Chief Kanawha Circuit Judge Joanna Tabit ruled in favor of the West Virginia Secondary School Activities Commission on Monday morning, ending the George Washington High School golf team’s season and allowing the state tournament to proceed as scheduled Tuesday and Wednesday at Oglebay Resort in Wheeling.
GW senior golfer Joseph Kalaskey filed a lawsuit last week requesting to be added as a third team from Class AAA Region 3 after a post-round scoring dispute over a Capital golfer’s score. The Cougars finished one shot ahead of GW for second place in the region. The top two teams from each region as well as the top two individuals from nonqualifying teams earn automatic berths into the state tournament.
“We did what we thought was right,” Kalaskey said after the ruling. “We did all we could. We still think we’re in the right, but we did what we could and the court made their decision, so it is what it is.”
With the state tournament starting on Tuesday, Tabit slid the case into an already full docket, telling counsel from both sides that she would give the case about an hour. In the end, that’s about exactly how much time she needed to make her decision, alluding to the slippery slope the could be created by the courts interfering in officials’ judgments in prep games.
“I think we should follow the officials’ call that are at the game and let them make the decision,” WVSSAC executive director Bernie Dolan said. “It’s a slippery slope, as she said, and we agree.”
The dispute happened last Monday during the Region 3 tournament held at Pipestem Resort State Park. A Capital player and his marker (another player in a group tasked with keeping the Capital player’s score) disagreed on the score of par-3, eighth hole. A debate lasting around two hours ensued, with players being taken back to the hole and asked to recall particular strokes in an effort to resolve the matter.
Steve Robertson, the director of golf operations at Pipestem Resort State Park and also a witness on Monday, eventually decided to accept the Capital player’s score, thus providing the one-shot margin needed to send the Cougars on to the state tournament. Two parents from other schools who watched the hole also sided with the marker, but Robertson chose not to take their testimony into account, claiming on Monday while on the stand that he feared biases could have interfered.
On Monday, Kalaskey’s lawyer Paul M. Stroebel argued that under United States Golf Association rule 3.3b, which claims that the committee (Robertson in this case) must take into account the word of any witness to a disputed hole if the marker and the player cannot sort the matter out for themselves, those witnesses should have had input in the decision. Stroebel also had those witnesses available via phone, but Tabit chose not to allow their testimony.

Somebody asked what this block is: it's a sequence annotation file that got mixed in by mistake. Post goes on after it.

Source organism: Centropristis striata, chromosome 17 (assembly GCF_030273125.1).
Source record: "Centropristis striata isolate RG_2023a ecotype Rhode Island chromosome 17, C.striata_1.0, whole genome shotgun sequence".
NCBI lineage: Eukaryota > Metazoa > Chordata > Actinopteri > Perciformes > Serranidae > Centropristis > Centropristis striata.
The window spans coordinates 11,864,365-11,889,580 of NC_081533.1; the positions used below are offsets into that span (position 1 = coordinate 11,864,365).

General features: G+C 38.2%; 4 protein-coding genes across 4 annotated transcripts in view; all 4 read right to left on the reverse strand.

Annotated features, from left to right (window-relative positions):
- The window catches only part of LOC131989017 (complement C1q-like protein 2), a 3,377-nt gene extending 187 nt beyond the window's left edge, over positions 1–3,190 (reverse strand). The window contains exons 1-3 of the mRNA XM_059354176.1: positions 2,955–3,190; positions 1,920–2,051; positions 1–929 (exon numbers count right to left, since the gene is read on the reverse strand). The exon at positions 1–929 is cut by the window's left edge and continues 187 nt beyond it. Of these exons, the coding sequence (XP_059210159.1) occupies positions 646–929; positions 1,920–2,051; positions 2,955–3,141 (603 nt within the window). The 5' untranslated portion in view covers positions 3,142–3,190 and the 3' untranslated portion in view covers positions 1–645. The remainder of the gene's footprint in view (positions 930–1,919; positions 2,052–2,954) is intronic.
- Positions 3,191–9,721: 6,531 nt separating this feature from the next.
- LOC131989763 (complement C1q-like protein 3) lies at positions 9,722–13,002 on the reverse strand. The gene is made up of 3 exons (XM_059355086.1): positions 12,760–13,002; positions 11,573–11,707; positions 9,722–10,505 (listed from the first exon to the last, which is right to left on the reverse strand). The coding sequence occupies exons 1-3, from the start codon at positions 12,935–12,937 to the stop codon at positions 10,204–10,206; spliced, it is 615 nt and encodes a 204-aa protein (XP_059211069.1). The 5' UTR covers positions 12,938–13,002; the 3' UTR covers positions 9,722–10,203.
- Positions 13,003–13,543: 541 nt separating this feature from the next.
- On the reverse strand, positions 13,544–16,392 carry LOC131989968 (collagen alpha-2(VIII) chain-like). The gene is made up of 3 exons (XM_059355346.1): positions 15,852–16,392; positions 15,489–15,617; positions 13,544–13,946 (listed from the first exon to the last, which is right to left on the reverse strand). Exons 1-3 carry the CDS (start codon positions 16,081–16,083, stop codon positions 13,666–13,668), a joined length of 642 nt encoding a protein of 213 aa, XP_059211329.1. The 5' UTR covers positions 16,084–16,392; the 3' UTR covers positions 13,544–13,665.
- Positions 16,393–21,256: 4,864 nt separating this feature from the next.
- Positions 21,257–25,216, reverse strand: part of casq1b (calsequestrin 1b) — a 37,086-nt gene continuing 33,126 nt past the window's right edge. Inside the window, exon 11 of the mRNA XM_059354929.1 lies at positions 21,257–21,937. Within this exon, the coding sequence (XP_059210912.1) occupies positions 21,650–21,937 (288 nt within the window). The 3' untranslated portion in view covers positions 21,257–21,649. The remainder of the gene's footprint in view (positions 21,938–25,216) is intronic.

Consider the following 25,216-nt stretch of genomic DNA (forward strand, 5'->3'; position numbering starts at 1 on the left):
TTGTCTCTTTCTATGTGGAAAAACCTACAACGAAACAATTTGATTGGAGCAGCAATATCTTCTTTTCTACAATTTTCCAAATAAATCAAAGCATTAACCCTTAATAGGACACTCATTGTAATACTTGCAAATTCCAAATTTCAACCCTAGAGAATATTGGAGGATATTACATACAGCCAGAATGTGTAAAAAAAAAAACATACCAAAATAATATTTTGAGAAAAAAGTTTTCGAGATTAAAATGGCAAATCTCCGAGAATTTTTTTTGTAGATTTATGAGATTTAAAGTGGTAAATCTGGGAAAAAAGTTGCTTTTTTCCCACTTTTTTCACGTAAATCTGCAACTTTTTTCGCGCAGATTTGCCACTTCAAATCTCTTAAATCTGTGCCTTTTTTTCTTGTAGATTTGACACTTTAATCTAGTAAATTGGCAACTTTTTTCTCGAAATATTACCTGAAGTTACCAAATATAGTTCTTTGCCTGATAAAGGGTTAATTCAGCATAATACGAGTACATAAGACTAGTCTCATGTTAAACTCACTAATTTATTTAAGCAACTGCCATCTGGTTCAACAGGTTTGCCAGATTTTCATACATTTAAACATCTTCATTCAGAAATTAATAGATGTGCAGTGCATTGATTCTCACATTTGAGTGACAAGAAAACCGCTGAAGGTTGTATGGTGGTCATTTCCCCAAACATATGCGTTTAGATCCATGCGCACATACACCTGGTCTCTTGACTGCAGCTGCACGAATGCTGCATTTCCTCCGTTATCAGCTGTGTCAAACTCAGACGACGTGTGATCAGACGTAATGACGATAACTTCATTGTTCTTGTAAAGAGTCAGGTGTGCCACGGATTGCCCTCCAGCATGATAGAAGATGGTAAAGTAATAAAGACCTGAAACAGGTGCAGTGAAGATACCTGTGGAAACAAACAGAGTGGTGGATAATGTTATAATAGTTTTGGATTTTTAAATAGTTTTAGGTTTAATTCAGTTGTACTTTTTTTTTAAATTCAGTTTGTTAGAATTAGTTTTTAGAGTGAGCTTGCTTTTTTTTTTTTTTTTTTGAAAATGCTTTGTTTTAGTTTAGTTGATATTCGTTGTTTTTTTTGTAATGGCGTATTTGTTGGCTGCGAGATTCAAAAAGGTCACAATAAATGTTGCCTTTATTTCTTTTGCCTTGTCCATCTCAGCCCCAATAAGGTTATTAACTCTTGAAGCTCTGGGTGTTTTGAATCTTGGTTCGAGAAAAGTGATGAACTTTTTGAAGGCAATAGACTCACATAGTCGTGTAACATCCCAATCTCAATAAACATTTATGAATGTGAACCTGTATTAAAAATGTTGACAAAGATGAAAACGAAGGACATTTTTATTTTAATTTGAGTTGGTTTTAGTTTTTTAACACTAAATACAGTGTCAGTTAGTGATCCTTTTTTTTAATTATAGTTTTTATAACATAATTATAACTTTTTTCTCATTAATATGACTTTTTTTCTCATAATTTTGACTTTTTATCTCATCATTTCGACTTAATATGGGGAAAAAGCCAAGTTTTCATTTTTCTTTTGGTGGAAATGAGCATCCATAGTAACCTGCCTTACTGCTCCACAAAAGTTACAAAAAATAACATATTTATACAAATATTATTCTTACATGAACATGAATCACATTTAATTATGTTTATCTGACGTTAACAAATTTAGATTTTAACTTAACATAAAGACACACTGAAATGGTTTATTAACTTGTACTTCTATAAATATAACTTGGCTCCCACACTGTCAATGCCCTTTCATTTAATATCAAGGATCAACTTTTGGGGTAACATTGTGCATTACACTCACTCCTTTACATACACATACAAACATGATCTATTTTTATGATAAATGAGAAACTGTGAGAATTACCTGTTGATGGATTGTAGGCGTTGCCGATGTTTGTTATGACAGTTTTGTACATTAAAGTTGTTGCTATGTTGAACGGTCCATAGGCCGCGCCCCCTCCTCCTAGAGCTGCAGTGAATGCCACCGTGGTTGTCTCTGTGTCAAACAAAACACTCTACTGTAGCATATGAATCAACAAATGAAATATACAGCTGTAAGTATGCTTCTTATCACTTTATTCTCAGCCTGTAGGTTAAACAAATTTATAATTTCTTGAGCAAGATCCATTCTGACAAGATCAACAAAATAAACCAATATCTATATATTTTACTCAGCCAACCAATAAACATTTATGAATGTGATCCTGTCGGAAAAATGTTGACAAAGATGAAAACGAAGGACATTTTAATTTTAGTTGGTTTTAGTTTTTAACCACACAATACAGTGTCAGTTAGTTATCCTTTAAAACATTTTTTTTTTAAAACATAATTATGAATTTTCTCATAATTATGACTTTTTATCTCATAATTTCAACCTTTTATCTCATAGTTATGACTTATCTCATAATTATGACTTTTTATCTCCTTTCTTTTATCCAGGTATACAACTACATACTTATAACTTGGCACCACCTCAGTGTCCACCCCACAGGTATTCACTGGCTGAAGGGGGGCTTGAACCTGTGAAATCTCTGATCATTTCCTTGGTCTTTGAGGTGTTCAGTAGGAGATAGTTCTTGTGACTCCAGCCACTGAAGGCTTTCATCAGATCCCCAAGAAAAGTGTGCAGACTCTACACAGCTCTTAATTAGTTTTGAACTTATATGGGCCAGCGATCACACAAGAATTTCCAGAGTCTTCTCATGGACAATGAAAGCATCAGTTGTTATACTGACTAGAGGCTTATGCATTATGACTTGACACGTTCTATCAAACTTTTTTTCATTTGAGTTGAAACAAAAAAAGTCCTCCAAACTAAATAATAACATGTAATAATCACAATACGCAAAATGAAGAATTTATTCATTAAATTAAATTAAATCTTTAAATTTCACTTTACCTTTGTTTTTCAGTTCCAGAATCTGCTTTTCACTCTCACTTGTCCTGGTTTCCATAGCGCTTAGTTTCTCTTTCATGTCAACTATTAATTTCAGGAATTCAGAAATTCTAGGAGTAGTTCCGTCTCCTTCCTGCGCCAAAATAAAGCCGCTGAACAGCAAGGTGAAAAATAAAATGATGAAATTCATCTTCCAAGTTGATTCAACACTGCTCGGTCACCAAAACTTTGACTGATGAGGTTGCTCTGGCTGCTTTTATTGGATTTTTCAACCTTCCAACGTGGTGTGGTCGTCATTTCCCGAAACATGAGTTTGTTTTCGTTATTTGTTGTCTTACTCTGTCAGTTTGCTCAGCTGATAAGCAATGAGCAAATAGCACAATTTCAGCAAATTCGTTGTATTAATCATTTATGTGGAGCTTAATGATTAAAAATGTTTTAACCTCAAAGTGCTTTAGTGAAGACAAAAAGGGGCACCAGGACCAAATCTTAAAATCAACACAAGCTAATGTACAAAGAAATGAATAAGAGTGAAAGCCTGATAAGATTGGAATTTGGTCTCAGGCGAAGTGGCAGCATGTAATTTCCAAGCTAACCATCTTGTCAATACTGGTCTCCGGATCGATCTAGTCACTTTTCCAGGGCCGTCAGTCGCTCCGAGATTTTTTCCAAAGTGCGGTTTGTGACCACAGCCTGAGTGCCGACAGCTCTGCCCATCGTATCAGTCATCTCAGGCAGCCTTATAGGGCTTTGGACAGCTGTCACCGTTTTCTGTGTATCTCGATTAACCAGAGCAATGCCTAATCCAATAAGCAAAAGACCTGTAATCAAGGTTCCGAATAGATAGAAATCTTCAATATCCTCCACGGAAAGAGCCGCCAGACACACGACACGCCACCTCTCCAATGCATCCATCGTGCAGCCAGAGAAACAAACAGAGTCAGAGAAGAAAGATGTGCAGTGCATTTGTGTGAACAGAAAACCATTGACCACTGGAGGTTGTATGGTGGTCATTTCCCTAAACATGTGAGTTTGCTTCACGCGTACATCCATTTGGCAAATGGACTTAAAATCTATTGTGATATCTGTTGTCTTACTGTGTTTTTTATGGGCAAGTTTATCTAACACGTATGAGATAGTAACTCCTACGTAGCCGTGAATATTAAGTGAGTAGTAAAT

WVSSAC attorney Bill Wooton countered by citing rule 6c-7 of the committee procedure portion of the USGA rule book which states that when a dispute between players cannot be resolved and there is no other evidence, the benefit of the doubt should be given to the player.
George Washington tried to appeal to the WVSSAC after the decision last Monday but the WVSSAC determined that the matter had already been reviewed onsite by tournament officials.
Stroebel argued the WVSSAC’s lack of a formal review was in violation of a ruling made in 2015 in a case that reached the West Virginia Supreme Court.
In that case, Justice Menis Ketchum upheld a ruling made by Marshall County Circuit Court Judge David Hummel which granted Dalton Wood, a football player at Cameron, a temporary injunction after he was ejected from a game. Ketchum ruled that the WVSSAC must have a review process for student-athletes who wished to appeal ejections.
But on Monday, Tabit ruled that player ejections and official rulings were two different matters and the ruling made by Ketchum had no bearing in this matter.
“Every time a penalty is called or not called are we going to have litigation?” Tabit asked. “You’re asking me to put a third team [from Class AAA Region 3] into the state tournament. What about Class AA and Class A? Do they get three teams?”
GW coach B.J. Calabrese, who was also called as a witness, said he respected Tabit and her decision but admitted it was a disappointment to face his players, many of whom attended on Monday, and talk about the end of their season.
“We felt that we had the rules of golf in our favor,” Calabrese said. “We knew it would be tough to overturn, but we really felt we had a couple of things going in our favor. I feel bad for the kids. It’s a very difficult position for them to be in. You do learn lessons sometimes the hard way and this was a difficult lesson.
“I know in the court of public opinion a lot of people are questioning why we did this,” he added. “There’s more to it than we were able to bring out and as a member the golf rules committee it’s my responsibility to address issues and concerns with schools in the southern half of the state. Even if GW wasn’t involved in this dispute, I still would have taken up this battle.
“Looking in it looks like, ‘You got beat and now you’re just crying about it.’ But I think you set up a precedent for the future here where we’re going to have to battle where kids can dispute a hole, refuse to sign a scorecard and you side with the player and I’m not sure that’s where we want to go with the game of golf.”